No Missed Man­ners Here

MidWeek (Hawaii) - - Front Page - PA­TER­NITY WARD D. L. Ste­wart

The letter in The Wash­ing­ton Post this week seemed charm­ingly quaint, a throw­back to an era in which men stood up and doffed their hats any­time a woman en­tered the room.

“Dear Miss Man­ners,” the letter be­gan, “I find my­self stunned at most peo­ple’s table man­ners. For ex­am­ple: breaking bread/rolls and but­ter­ing each bite, us­ing a thumb to push food onto a fork, cor­rect uten­sil us­age (us­ing a place spoon for soup), cut­ting up an en­tire en­tree salad at once, serv­ing cof­fee af­ter dessert, leav­ing nap­kins on the table at end of a meal, pass­ing salt and pep­per to­gether, etc.”

When I spot­ted the letter I, too, was stunned, be­cause I had no idea peo­ple still wrote to newspapers seek­ing eti­quette ad­vice. Or that any­one con­cerned them­selves with table man­ners, any­more. I just as­sumed that ad­mit­ting you cared about table man­ners and eti­quette had be­come just an­other way of telling the world, “I’m re­ally old.”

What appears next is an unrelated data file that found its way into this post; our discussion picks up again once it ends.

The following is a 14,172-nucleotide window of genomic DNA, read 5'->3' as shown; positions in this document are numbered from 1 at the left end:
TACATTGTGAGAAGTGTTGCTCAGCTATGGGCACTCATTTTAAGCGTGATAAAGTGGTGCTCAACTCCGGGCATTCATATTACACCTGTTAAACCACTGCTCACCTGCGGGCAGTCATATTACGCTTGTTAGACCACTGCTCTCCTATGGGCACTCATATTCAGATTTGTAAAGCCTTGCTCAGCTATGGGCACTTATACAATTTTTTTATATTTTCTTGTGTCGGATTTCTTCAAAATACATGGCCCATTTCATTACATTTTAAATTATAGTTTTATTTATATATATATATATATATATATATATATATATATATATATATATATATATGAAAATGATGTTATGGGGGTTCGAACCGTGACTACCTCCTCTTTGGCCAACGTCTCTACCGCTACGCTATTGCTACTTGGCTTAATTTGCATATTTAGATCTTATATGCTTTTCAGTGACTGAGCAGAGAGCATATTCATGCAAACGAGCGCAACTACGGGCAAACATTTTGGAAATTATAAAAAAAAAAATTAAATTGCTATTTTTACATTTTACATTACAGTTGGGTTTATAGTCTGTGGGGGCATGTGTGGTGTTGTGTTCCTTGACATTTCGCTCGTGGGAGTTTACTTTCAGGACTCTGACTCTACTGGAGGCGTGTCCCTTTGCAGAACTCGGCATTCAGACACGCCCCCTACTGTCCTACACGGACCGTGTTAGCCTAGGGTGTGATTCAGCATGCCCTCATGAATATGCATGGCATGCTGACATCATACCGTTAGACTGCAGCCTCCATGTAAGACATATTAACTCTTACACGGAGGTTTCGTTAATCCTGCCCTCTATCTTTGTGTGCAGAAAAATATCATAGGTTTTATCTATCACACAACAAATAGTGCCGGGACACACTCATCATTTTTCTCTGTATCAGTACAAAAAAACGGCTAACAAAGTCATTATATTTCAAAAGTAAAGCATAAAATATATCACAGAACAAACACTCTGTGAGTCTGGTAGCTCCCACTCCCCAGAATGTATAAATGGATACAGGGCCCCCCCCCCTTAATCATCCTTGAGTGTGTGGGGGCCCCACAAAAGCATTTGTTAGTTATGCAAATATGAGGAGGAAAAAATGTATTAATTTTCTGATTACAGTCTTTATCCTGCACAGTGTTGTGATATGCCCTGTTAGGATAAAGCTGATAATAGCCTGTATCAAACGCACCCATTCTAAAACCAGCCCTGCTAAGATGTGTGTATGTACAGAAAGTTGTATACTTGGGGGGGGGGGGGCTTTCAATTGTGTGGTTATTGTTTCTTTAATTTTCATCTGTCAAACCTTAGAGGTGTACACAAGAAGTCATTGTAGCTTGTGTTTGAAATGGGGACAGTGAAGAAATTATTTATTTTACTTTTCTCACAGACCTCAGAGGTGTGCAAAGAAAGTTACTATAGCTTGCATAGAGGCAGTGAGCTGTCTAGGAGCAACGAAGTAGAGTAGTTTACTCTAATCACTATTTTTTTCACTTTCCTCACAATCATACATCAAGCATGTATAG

But even be­fore I be­came re­ally old, I did my best to teach my kids table man­ners when they were grow­ing up. I may not have known what a place spoon was and why us­ing it to eat one’s soup was worse than, say, eat­ing one’s soup with a fork. But my wife and I did have some rules in an at­tempt to avoid hav­ing meals with our four teenage boys turn into din­ing with At­tila and his Huns.

Some of the rules were not open for de­bate, such as the one declar­ing that the re­quest, “Pass the pota­toes,” did not mean pass­ing them in the foot­ball sense of the word. As any­one who per­son­ally has raised a teenager will un­der­stand, though, just about every other rule im­me­di­ately be­came a for get­ting around them. And it’s prob­a­bly a mir­a­cle that only one of ours turned out to be a lawyer. The “no base­ball caps at the din­ner table” rule, for in­stance, had to be rewrit­ten af­ter a 14-year-old sat down at the table wear­ing a foot­ball hel­met. The one I thought clearly stated that no one could start to eat un­til Mom, or who­ever cooked the meal, was seated at the table lead to endless de­bates about whether sit­ting down re­quired one cheek or two. We didn’t even try to have a rule about el­bows on the table, be­cause that un­doubt­edly would have meant at the next din­ner all four of them would have their feet on the table.

So if Miss Man­ners’ “Gen­tle Reader” was stunned by the sight of salt and pep­per shakers be­ing passed to­gether, it’s prob­a­bly a good thing he or she never ate at our house. He or she would have fainted dead away.

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